We cannot disregard what our bodies have become.  Human sociality is no longer only what gave it rise. It is no longer simply a biological survival me­cha­nism in all respects comparable to the aggregations of social amoebas. The dependency on interpersonal relationship is what our biological foundations have extruded from their own inner depths and brought into the light of day.  It is something new under the sun; and yet it is totally biological.  It illustrates matter’s creative power it’s true potentia.  It opens a window on what the material universe truly is. It reveals dualism to be an unnecessary redundancy, and Dennett a materialist with myopia.  Neither system shows much insight into the true depths of matter. 

 Please observe: Religion is an exclusive feature of the evolved human organism.  Not even our cousins, the apes, share it.  If it were a simple biological mechanism, why not?  … because religion is a social phenomenon that corresponds to the human relational dimension.  Cui bono? … who benefits? … the human social organism in its evolved state.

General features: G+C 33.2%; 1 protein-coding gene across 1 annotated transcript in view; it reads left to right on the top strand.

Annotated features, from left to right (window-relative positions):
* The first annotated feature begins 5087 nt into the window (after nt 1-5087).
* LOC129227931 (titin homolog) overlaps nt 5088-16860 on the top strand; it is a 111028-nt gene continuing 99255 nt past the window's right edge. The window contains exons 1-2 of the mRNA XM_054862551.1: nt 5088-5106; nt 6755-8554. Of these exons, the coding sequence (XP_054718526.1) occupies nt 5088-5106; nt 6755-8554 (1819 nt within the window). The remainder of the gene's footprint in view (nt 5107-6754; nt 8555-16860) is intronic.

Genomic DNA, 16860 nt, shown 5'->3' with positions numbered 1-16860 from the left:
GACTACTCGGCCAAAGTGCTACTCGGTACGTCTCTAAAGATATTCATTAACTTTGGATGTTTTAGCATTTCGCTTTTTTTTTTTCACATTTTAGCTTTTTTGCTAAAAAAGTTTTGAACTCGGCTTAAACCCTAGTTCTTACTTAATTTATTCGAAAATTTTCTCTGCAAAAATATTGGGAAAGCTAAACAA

Now someone may counter … we have a “source,” obviously, but is that “source” necessarily “God,” and must we necessarily have religion?  If by “God” you mean what “everyone” means by “God,” I say no, it is not.  But that we depend on a “source” is undeniable.  We know it as material energy.  And the fact that earlier, pre-scientific humans would spontaneously attribute their own personal characteristics to it as to a “parent” — generating rituals and mythic narratives to connect with it — is not only understandable, it was inevitable.  The origins of folk religion as a natural phenomenon is a no-brainer.  It hardly requires 300 pages of convoluted biological justification for its explanation … unless you’re a reductionist.